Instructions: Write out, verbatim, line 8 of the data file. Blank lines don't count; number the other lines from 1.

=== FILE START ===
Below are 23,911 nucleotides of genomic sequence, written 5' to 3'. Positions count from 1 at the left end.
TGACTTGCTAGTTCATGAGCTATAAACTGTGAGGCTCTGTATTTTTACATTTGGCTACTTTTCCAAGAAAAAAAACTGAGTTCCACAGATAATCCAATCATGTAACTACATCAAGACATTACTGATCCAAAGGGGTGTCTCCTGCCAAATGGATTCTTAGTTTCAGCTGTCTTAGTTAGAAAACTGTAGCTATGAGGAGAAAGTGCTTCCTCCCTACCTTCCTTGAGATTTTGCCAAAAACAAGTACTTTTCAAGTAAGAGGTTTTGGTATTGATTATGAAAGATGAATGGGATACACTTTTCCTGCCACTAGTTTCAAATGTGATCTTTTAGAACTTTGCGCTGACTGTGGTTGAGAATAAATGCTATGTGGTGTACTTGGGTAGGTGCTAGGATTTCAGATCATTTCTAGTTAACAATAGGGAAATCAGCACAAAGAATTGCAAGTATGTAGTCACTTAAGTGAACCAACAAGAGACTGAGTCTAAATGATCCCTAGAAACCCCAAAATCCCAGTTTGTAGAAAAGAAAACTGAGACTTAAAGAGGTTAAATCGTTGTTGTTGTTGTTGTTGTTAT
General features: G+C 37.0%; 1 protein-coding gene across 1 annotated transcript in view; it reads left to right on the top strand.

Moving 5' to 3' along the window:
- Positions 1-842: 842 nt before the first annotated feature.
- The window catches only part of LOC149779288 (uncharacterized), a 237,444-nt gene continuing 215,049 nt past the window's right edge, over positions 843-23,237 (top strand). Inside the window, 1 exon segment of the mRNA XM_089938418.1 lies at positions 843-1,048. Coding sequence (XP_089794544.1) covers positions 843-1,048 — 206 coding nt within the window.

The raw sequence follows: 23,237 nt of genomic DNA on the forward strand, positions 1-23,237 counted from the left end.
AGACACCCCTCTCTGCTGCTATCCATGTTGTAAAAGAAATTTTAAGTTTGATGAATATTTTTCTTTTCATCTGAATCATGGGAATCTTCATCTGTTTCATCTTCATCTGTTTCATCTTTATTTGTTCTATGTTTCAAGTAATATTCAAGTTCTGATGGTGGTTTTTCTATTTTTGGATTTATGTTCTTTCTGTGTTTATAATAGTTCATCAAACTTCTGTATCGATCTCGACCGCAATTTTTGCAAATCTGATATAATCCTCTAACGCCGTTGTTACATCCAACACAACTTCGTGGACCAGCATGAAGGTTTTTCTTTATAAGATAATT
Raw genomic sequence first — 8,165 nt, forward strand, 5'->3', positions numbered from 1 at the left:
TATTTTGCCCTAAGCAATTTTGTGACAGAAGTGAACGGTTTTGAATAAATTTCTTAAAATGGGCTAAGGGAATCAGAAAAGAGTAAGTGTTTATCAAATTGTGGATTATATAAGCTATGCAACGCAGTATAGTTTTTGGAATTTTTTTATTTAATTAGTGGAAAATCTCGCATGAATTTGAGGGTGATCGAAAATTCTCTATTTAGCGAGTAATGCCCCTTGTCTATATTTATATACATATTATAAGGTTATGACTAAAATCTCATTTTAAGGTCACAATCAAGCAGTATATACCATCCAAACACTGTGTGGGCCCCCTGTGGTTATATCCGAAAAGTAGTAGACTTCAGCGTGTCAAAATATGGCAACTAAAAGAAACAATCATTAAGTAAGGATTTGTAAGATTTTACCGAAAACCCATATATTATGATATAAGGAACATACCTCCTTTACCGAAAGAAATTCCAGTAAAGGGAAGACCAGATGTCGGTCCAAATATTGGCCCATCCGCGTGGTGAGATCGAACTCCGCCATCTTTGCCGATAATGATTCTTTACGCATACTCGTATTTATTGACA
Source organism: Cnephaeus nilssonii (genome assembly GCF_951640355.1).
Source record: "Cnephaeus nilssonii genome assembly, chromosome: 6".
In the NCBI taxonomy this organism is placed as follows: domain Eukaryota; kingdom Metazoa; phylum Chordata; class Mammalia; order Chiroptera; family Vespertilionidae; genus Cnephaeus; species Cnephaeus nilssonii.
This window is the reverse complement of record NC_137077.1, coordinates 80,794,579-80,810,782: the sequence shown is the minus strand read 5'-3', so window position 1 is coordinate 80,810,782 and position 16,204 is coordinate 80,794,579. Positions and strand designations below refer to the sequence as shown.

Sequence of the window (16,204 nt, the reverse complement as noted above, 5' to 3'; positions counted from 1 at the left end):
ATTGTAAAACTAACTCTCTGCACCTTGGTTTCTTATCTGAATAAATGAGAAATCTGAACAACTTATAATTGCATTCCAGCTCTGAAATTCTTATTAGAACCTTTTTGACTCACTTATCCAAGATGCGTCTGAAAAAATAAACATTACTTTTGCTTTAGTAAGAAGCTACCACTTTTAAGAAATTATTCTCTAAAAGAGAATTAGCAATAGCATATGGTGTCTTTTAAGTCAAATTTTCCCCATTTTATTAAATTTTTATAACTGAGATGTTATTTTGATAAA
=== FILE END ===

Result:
AGACACCCCTCTCTGCTGCTATCCATGTTGTAAAAGAAATTTTAAGTTTGATGAATATTTTTCTTTTCATCTGAATCATGGGAATCTTCATCTGTTTCATCTTCATCTGTTTCATCTTTATTTGTTCTATGTTTCAAGTAATATTCAAGTTCTGATGGTGGTTTTTCTATTTTTGGATTTATGTTCTTTCTGTGTTTATAATAGTTCATCAAACTTCTGTATCGATCTCGACCGCAATTTTTGCAAATCTGATATAATCCTCTAACGCCGTTGTTACATCCAACACAACTTCGTGGACCAGCATGAAGGTTTTTCTTTATAAGATAATT